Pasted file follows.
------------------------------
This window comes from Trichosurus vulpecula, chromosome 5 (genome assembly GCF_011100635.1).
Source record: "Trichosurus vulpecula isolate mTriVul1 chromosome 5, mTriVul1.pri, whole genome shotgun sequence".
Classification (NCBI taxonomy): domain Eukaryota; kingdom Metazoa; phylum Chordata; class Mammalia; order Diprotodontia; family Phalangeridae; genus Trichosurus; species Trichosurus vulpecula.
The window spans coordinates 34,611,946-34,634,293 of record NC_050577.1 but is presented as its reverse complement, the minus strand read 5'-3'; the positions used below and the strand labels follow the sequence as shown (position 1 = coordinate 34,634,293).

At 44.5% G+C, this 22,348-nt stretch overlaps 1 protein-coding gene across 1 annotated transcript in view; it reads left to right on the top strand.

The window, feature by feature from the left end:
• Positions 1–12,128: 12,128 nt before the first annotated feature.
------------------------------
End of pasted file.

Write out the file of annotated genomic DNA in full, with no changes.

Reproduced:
This window comes from Trichosurus vulpecula, chromosome 5 (genome assembly GCF_011100635.1).
Source record: "Trichosurus vulpecula isolate mTriVul1 chromosome 5, mTriVul1.pri, whole genome shotgun sequence".
Classification (NCBI taxonomy): domain Eukaryota; kingdom Metazoa; phylum Chordata; class Mammalia; order Diprotodontia; family Phalangeridae; genus Trichosurus; species Trichosurus vulpecula.
The window spans coordinates 34,611,946-34,634,293 of record NC_050577.1 but is presented as its reverse complement, the minus strand read 5'-3'; the positions used below and the strand labels follow the sequence as shown (position 1 = coordinate 34,634,293).

At 44.5% G+C, this 22,348-nt stretch overlaps 1 protein-coding gene across 1 annotated transcript in view; it reads left to right on the top strand.

The window, feature by feature from the left end:
• Positions 1–12,128: 12,128 nt before the first annotated feature.